“The opportunity then for that group of consumers really feels like it's in products that perhaps can help them recreate a unique complex meal but in a very easy way. So that might be global simmer sauces, for example, or seasoning blends, or, you know, that sort of thing that that will help them recreate something interesting, but to be able to do it much more quickly,”​ she said.

Dornblaser notes that not everyone was able to work from home early in the pandemic and not everyone had the benefit of “extra savings” from not going out that they could redirect to their grocery bill. Many people continued to go into work and many people lost jobs and in those cases they often had less time and resources to spend on cooking – so their needs coming out of the pandemic and into a potential recession look very different.

“What they're coming out of the pandemic with is a, an even greater focus on value, looking for good value, and shopping, wherever, for whatever brands, they are going to give them that good value. So that's going to be things like shopping, discount supermarkets, shopping, hard discounters, like Aldi and Lidl. Buying work private label, you know, that sort of thing to be able to feed their families and do it economically,”​ she said.

Private label gains ground

On that note, Dornblaser said she believes during the pandemic all consumers were forced to try private label when it was the only option on the shelf and came to the realization that many private label products are just as good – if not better – than national brands.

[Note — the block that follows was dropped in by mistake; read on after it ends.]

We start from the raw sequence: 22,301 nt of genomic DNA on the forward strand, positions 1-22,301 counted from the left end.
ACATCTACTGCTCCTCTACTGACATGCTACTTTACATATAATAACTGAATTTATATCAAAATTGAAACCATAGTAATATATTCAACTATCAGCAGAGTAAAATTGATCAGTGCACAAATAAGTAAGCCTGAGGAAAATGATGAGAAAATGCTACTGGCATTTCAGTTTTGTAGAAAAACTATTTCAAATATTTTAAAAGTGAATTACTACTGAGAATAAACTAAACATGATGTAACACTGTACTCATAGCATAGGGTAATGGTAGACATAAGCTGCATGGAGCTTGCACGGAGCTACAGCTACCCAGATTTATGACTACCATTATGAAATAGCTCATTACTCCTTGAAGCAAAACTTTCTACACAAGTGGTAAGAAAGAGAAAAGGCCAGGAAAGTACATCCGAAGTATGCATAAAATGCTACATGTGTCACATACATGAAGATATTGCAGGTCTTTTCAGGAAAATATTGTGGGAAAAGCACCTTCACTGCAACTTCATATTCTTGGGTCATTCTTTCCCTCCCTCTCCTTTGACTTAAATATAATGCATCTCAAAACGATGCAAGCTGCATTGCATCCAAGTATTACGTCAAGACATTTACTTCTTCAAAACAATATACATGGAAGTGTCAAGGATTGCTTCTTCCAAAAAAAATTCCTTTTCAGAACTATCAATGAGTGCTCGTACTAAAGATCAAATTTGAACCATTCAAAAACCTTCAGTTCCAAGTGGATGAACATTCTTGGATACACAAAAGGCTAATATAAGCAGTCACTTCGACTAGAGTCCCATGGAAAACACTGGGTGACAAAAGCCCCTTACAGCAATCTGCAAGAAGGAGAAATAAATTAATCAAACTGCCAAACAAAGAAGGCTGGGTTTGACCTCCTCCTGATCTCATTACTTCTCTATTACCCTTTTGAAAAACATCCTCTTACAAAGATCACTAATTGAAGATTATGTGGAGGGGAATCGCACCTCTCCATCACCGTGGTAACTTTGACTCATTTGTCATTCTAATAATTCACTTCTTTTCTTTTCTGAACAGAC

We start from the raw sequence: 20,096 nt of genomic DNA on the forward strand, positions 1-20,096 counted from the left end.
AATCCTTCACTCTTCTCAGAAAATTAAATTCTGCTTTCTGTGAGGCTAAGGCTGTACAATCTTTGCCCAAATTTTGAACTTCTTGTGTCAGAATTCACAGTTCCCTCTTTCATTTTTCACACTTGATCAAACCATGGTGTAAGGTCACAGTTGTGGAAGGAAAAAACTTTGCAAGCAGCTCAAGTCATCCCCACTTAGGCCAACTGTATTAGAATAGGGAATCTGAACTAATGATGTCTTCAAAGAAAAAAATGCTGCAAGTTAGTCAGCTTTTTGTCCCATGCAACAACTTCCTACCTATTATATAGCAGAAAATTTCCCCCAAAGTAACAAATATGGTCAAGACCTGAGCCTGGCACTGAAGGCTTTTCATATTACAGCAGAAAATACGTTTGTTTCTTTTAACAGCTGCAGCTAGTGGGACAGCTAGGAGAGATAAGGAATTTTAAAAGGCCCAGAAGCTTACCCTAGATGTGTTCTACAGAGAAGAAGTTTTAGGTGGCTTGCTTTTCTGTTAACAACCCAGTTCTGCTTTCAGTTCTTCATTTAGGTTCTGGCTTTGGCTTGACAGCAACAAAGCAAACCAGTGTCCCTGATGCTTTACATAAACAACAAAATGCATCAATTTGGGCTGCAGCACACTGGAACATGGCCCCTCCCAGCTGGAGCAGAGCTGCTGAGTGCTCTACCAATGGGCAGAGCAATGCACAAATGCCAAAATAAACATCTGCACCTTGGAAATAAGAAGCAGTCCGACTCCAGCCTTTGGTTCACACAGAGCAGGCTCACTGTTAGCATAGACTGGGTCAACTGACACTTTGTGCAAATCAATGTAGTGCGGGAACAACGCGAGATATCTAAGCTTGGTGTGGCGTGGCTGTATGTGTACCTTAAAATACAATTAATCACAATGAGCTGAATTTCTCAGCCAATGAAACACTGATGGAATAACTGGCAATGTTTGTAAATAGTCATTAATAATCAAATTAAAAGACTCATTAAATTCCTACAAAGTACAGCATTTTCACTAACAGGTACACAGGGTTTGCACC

And, she adds, their popularity may continue to rise given the current economic uncertainty. Indeed, retailers are responding to this by innovating more within private label. According to Mintel data, 34.9% of new foods and beverages introduced in 2021 were private label – up from 33.5% the year before and 29.6% in 2019.

Many of these products are promoted with claims calling out either their ‘premium’ status or their value, said.

Other claims resonating with consumers

The pandemic and current financial landscape are reshaping other marketing claims resonate with consumers, which Dornblaser notes also shines a light on where the biggest opportunities are for innovation.

For example, she explains in the decades leading up to the pandemic popular claims that have dropped off since 2019 include individual nutrient claims, such as for protein, and restrictive claims such as low, no or reduced fat, calories and sodium.

In their stead, Dornblaser said, claims that speak to the overall goodness of a product are resonating with consumers alongside sugar-related call-outs. These include plant-based, no-added sugar and sugar-free.

Areas for innovation

Whether by private label or brands, Dornblaser says areas ripe for innovation and new product launches coming out of the pandemic and moving into a period of economic uncertainty include time-saving and convenient solutions, better-for-you treats that balance physical and emotional health and nostalgic throwbacks.

Mintel is tracking several offshoots from these trends that are also ripe for innovation, such as a rising interest in noodles versus pasta because noodles are associated with more global flavors and can easily pair with a variety of flavorful sauces. Likewise, within healthier treat, Dornblaser says she sees opportunities for nostalgic flavors – like Little Debbies or Twinkies – but with modern twists and in new formats.

To learn more about these and other emerging areas that Mintel is tracking, visit where there is a smorgasbord of insights available to everyone and opportunity to dig deeper with experts in a specific area.